Just like they stole the land, and African people, I would argue that they stole the minds of black people by imposing a religion that was also stolen and misrepresented for the sake of White Supremacy. Coupled with the fact that they erased our languages and history, and never properly educated black people made the burden of existence almost impossible to survive in this land. They would kill a black person who processed the ability to read. Ok, American values right!

Black people are a unique people, a forgiving people, a steadfast people, and a brave people unlike any known to the world. It was the free labor from slavery that built America and its institutions that are responsible for the great wealth it enjoys to this very today. When you look at the enormous wealth, America has gained, because of slavery, and the power derived from its tremendous control of resources; think about the sacrifices our ancestors made to make all of this possible. We have looked out for this country for hundreds of years and still doing today, which is simply amazing.

Upon our backs, laden with the stripes of punishment for what they believed was for discipline and in spite of our loyalty, diligence, and tenacity – black people loved America. Even when America refused to allow us to walk even in the shadows, we followed, believing that someday we would come to accepted and be treated like human beings. Our strength in the face of adversity is vastly understated.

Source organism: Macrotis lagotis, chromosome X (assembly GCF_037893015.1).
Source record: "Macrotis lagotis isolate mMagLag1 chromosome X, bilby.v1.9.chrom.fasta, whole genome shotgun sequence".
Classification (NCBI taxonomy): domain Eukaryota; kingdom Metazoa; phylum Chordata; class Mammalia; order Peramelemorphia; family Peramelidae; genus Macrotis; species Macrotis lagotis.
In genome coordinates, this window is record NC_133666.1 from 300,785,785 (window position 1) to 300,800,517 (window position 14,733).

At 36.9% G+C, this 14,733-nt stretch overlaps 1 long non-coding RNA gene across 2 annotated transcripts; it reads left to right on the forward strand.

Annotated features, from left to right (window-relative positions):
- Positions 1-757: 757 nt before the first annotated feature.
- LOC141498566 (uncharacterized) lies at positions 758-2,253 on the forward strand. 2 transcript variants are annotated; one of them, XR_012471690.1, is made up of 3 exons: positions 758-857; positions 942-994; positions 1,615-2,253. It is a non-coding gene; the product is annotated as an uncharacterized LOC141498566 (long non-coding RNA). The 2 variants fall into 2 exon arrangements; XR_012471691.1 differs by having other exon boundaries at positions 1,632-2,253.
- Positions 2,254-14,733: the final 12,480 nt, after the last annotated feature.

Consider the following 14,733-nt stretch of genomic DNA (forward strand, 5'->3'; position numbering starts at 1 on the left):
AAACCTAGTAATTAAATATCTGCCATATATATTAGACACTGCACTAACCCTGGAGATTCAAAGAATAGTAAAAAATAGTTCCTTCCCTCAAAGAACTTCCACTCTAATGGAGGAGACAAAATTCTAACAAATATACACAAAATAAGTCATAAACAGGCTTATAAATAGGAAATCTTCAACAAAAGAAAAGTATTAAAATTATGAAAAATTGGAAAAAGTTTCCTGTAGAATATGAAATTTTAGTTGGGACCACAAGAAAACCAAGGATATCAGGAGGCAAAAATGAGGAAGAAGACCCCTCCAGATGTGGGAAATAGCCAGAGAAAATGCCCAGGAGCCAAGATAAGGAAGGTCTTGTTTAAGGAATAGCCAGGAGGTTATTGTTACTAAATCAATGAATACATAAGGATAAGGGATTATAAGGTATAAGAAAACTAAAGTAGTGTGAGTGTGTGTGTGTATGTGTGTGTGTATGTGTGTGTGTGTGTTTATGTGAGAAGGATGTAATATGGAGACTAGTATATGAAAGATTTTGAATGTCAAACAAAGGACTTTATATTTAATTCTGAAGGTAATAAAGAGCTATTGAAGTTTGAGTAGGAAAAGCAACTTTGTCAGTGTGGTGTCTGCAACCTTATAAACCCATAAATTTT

Our history is one of unbelievable struggle. We’ve been brave on the battlefield, despite being classified as three-fifths a man. This was and is outstanding. Frankly, it’s beyond the call of duty considering that we have lived through slavery and under an Apartheid-like system. We have raised America’s children, attended to its sick, and prepared their meals while those forefathers were occupied with the trappings of the good life.

Even during the times when they found pleasure in our women and enjoyment in seeing our men lynched, maimed and burned – we continued to watch over America’s soul. We labored in the hot sun from “can’t see to can’t see” to assist in realizing the dream of wealth, good fortune, and made America a great world power. We have guarded her and continue today.

We are ungrateful to those who had the audacity to speak out against America’s past transgressions. Yet, it was us who warned about Denmark Vessey, signaled the plans of Gabriel Prosser, and called attention to Nat Turner, Malcolm, and yes Martin too. It was us who sounded the alarm when old John Brown came calling on Harper’s Ferry, and there are still some sounding warnings today.

Black Nationalism has died and, as a result, our community is giving 95 percent of what it earns to other businesses and keeps little for themselves. In spite of the fact that other people controlled at least 90 percent of all the resources and wealth of this nation. In today’s business environment, we do not support each other and just keep doing business with the larger community and, in fact, any other community.